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By HaleStewart September 27, 2015 9:24 am
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US Equity and Economic Review: The Market Will Continue to Meander, Edition

Hale Stewart is a former bond broker who has been writing about economics and financial markets since 2006 on the Bonddad Blog.  He is also a tax attorney with a domestic and international practice while also forming and managing captive insurance companies for US companies.   You can follow him on twitter at:@captivelawyer  

     Last week’s economic news was mixed.  While 2Q GDP was very strong, 3Q projections show a slowdown.  Durable goods orders continue their near year-and-a-half stall, as low oil prices and the strong dollar hurt demand.  Housing, however, continues to be a bright spot, especially new home sales.  Although the markets fell through technical support last week, the underlying economic environment should provide sufficient growth to prevent a bear market. 

The Economic Environment

     The BEA reported final 2Q GDP at 3.9%.  Numerous internals were strong: consumer durable goods purchases increased 8% Q/Q, while consumer non-durable purchases were up 4.3%.  As shown in this FRED chart, the US consumer’s 5-year spending history is positive, especially on durable goods (blue line):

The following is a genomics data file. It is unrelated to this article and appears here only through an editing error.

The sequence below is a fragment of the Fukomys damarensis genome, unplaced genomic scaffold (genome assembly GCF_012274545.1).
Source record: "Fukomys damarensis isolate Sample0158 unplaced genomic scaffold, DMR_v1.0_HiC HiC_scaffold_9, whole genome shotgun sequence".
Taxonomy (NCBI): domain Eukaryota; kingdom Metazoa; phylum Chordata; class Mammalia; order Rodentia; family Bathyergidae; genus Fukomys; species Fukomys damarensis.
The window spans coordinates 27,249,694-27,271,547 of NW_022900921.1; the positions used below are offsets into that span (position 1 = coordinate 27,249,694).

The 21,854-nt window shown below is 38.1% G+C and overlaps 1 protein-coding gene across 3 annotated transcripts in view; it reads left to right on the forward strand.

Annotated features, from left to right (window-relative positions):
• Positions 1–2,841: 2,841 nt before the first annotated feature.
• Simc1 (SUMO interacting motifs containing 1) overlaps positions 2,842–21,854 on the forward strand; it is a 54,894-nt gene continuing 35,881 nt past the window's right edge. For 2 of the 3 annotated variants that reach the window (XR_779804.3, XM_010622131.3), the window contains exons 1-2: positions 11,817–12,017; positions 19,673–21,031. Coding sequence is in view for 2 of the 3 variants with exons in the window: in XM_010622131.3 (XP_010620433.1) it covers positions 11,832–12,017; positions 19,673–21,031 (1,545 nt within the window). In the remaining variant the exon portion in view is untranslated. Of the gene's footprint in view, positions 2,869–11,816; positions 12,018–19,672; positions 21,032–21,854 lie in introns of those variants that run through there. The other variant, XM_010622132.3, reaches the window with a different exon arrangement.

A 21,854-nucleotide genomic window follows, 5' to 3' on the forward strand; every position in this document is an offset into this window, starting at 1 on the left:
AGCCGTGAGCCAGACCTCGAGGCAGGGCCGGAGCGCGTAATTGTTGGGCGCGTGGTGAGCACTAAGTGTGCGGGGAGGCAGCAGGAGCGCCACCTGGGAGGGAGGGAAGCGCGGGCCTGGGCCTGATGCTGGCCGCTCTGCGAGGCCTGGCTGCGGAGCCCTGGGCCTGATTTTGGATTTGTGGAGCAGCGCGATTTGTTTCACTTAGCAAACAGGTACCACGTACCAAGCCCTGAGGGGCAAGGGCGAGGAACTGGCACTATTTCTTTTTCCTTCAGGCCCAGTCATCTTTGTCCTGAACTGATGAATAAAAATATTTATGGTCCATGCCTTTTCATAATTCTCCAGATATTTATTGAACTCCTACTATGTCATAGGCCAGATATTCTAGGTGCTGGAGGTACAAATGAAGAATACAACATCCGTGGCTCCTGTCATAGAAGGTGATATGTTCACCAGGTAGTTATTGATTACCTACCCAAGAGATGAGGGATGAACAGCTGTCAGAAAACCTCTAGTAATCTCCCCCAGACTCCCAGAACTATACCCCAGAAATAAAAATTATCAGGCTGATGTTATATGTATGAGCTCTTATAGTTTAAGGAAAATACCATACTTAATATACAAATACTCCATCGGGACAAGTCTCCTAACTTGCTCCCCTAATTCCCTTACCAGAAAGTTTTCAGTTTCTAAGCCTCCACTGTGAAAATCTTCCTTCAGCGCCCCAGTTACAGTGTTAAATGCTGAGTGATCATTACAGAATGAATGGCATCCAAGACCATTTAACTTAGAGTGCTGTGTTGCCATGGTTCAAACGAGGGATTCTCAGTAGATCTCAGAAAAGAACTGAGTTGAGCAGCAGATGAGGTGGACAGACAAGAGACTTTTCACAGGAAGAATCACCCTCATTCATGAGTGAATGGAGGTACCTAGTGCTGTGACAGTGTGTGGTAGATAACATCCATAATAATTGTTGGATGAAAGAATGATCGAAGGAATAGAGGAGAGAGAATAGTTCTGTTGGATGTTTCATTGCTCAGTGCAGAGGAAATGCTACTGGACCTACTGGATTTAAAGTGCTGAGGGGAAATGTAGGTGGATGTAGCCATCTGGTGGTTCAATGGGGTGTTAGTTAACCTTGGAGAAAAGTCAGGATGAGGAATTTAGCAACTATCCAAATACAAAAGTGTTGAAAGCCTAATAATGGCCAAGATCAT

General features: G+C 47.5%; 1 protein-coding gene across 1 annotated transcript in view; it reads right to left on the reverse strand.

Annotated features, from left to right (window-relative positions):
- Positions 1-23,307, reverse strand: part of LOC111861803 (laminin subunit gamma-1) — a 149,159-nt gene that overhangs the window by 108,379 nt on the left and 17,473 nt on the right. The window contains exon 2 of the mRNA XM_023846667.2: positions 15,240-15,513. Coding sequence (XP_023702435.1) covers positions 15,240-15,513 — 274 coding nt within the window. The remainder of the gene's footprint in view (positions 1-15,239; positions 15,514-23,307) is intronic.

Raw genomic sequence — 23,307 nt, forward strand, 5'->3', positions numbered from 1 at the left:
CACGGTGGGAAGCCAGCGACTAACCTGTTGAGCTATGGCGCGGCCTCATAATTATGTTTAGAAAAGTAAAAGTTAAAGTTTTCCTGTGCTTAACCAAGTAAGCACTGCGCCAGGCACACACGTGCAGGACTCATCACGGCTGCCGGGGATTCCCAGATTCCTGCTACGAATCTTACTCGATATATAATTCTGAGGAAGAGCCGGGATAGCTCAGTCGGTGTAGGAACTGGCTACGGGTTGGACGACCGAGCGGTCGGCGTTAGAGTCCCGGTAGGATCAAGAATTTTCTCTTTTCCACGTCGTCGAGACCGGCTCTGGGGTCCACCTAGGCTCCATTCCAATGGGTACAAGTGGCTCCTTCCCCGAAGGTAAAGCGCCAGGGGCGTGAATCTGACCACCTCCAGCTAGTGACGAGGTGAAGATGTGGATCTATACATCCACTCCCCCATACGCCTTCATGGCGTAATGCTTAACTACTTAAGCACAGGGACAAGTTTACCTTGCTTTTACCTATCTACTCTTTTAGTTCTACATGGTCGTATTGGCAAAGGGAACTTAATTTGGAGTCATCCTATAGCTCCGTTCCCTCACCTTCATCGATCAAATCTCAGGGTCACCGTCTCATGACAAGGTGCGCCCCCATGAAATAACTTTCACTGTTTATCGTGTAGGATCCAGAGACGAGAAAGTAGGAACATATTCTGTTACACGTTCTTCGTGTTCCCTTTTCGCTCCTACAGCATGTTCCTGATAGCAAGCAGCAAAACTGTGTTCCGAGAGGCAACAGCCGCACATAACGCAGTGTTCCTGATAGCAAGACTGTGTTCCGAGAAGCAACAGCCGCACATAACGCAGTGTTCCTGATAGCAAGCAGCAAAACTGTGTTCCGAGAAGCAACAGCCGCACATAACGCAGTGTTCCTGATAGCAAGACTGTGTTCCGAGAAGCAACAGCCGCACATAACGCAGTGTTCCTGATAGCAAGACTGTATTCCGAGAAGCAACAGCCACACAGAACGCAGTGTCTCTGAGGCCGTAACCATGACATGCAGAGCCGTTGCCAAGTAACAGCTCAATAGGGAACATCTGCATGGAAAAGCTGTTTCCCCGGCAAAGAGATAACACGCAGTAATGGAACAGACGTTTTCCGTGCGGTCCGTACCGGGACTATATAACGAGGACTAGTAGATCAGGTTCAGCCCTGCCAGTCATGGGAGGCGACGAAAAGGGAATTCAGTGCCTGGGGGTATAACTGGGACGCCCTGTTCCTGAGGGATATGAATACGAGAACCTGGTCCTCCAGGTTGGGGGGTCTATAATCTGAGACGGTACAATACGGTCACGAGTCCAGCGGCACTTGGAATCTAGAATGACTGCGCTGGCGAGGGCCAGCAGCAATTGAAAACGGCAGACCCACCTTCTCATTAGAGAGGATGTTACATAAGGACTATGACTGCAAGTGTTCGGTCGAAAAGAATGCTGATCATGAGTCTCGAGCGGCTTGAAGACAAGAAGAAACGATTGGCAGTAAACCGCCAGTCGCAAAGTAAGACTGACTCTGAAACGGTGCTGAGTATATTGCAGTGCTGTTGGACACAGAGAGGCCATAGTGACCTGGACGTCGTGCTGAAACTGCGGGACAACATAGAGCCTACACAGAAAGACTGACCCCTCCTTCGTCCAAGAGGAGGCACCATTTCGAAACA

Non-residential construction’s gain (+6.2%) was the largest since 1Q14.  Residential construction’s 9.3% increase was the third consecutive quarter of positive results.  Even exports posted a 5% Q/Q rise.  Overall, the third revision proved to be its best.  However, the 3Q is not looking nearly as rosy:

The Atlanta Fed’s GDP Now (top chart) has 3Q GDP at a little below 1.5%: Moody’s current estimate (bottom chart, yellow line) is 2.4% while the Moody’s survey’s estimate (bottom chart, green line) is 1.9%.  But although 3Q growth projections are lower, the Atlanta Fed’s recession index is low, with the latest reading at 13.3%:


Overall, it appears US growth continues to fall under the “two steps forward, one step back” model. 

     The housing market news was mixed.  Existing sales were down 4.6%, but this number’s decrease occurred after strong summer increases:

New home sales, however, increased 5.7% M/M and a very strong 21.6% Y/Y. 

As Calculated Risk notes, this number is far more important for the US economy than existing home sales as its ancillary impact is far broader.  Also, it’s possible the potential rate hike is pulling sales forward as consumers anticipate higher mortgage rates in the next 12-24 months. 

     Finally, durable goods orders declined 2% M/M and were 0% ex-transportation:

This data series has been flat since the end of 2013, about the time when the initial weak news from China starting to emerge.  The strong dollar and weak oil market provide the current headwinds.

The Technical Environment